"As a mom of two beautiful girls, I needed to be able to bring my work home with me. In doing so, it has allowed me to offer clients flexibility and a family-friendly environment with the same high standards as a storefront studio. I am always excited to welcome new faces into RC!

Stefanie Mudry '12


With 11 years of experience in the beauty industry and a passion for serving others, I love being able to add value to people and make them feel their best."

Mention your Rundle connection when booking to receive 10% off products and services.

Headquartered locally in Calgary, UPWEGO’s goal is to leave members feeling uplifted and connected with a social community that shares a mindset of positivity, fitness, purpose, self-growth, self-love, and wellness.

"This business was dreamed up from years of making memories in the outdoors. Being outside, yearround is our passion and we want to give people the confidence to get outside and make memories. I am a one-woman show, so clients are working with not only the owner but also the person who designed and manufactured their gear."

Steve graduated from Rundle College in 2011 and has since gone on to develop UPWEGO - a personal journey platform. UPWEGO offers a positive online space, with wellness and lifestyle content.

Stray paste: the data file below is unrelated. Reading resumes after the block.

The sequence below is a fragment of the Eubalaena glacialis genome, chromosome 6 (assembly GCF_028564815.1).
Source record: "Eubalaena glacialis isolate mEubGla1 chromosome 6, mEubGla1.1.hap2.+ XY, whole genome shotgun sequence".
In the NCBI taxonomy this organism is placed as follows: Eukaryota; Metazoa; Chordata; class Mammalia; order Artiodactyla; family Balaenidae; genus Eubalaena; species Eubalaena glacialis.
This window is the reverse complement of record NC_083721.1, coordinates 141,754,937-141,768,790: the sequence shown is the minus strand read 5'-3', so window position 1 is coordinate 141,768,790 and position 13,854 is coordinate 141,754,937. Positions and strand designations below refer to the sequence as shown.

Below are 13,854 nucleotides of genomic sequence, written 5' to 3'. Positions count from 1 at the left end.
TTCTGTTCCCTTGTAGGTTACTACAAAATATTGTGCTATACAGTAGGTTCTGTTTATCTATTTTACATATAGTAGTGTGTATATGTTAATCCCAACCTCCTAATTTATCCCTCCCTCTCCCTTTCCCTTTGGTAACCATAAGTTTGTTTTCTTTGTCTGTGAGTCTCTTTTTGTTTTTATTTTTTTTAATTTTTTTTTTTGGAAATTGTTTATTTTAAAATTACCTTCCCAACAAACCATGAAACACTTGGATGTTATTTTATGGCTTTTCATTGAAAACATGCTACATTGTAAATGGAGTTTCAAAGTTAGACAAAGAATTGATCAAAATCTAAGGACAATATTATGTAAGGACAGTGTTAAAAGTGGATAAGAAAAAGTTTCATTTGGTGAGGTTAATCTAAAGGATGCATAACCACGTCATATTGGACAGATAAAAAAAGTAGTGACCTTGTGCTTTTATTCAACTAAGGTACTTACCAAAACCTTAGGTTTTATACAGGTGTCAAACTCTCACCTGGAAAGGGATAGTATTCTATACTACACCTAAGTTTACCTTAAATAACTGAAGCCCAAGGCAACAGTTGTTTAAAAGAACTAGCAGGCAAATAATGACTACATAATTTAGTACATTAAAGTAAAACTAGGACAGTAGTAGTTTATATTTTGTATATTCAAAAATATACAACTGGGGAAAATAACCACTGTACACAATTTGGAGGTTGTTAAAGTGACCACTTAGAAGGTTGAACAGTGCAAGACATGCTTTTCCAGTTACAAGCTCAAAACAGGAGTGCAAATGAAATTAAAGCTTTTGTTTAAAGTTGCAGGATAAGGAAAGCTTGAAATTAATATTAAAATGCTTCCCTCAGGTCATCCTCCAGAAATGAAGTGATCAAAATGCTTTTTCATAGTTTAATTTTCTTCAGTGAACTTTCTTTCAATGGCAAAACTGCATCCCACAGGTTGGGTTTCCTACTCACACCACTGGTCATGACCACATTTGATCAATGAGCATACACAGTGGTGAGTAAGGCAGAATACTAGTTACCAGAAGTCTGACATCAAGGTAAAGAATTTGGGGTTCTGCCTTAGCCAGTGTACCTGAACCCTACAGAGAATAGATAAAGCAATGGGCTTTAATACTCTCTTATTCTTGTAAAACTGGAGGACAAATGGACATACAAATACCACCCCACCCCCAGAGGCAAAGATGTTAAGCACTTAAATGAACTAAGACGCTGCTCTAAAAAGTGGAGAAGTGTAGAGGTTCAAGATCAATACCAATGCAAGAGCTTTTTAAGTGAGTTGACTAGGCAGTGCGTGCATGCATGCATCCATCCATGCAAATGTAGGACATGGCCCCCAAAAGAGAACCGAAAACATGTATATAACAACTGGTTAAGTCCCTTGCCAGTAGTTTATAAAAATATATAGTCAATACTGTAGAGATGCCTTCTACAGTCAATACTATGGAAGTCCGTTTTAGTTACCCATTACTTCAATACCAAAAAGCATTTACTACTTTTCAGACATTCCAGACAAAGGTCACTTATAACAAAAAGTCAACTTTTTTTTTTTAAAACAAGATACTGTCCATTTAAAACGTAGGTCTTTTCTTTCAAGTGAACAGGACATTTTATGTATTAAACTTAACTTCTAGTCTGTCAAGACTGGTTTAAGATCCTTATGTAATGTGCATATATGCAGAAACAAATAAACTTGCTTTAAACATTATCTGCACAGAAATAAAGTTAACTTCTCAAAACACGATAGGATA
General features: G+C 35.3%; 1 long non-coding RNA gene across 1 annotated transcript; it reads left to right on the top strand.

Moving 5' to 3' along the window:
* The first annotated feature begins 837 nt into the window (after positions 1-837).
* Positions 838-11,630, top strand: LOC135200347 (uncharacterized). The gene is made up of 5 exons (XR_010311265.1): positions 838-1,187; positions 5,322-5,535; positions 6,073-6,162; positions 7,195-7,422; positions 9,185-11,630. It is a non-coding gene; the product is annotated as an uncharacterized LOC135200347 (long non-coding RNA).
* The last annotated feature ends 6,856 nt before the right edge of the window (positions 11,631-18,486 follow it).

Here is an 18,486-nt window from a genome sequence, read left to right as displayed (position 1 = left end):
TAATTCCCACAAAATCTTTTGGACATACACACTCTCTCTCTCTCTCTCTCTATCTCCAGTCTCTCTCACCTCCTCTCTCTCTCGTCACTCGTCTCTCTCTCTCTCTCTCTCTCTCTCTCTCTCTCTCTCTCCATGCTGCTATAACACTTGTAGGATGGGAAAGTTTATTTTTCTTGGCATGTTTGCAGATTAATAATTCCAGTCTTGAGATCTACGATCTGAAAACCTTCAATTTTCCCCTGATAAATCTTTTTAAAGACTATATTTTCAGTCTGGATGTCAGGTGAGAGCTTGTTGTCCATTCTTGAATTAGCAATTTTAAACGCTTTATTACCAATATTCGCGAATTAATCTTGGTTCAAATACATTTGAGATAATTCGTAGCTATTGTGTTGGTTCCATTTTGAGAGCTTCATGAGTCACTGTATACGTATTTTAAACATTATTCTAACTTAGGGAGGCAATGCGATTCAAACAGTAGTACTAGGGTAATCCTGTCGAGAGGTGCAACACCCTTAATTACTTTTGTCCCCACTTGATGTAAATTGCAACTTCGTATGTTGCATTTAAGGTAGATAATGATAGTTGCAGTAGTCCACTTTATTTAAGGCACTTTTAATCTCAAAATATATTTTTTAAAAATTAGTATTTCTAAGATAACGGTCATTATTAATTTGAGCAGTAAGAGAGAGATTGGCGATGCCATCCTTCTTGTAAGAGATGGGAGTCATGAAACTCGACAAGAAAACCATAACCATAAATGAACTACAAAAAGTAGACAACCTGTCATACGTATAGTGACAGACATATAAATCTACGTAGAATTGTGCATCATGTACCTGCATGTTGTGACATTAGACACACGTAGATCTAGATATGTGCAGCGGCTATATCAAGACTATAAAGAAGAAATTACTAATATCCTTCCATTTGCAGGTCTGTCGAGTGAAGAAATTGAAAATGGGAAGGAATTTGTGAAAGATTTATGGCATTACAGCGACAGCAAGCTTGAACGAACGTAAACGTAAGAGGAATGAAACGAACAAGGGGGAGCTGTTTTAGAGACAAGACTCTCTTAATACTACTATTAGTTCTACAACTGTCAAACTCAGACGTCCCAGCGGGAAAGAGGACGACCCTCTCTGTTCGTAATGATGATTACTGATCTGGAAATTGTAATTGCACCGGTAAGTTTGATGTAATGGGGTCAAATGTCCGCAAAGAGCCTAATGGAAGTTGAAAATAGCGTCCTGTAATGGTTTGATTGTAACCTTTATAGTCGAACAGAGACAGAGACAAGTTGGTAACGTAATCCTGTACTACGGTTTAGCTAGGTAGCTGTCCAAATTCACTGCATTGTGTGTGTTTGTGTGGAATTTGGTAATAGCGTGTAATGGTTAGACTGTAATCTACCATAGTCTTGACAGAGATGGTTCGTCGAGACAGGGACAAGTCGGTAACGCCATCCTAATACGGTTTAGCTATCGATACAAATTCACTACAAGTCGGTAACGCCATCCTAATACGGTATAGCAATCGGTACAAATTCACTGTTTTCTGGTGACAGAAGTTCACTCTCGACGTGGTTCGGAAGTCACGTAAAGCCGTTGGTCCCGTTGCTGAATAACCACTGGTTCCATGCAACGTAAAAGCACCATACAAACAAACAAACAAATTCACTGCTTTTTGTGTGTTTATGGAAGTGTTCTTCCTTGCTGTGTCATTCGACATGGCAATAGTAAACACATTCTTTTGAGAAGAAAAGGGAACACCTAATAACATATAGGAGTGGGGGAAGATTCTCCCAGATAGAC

Born out of a love for dogs and bikes. Handcrafted gear made right here in Calgary, AB. Bike pogies, chalk bags, bike bags, hip packs, Silver Dog merch and more!

To get a bite-sized taste of what UPWEGO has to offer, peruse their feed on instagram and toss them a follow. Visit or download the UPWEGO app on your phone.

Steve Gatenby '11 UPWEGO

UPWEGO is emerging as one of the most inclusive online platforms. The UPWEGO experience is rooted in six key categories: fitness, mindfulness, relationships, life skills, creativity, and self-care. They encourage members to bring their quirks, their strengths, their weaknesses, their whole self. It’s all welcome!


Webb (nee Aguilera) '94 SILVER DOG DESIGNS

Rundle Alum receive 5% off online orders with code

While this is a local business, content is global. The platform is populated by staff and creators from across North America: from Vancouver to Toronto to New Jersey.

UPWEGO is offering Rundle Alum one free month by using the code AlumniFreeMonth.


“I believe that we are as strong as the people that we employ and I treat my employees like family, giving them opportunities to grow and develop with the company. We are continuously growing and adapting to the "new" world order. Our dream is to become a household name in Alberta, the rest of Canada and the US.”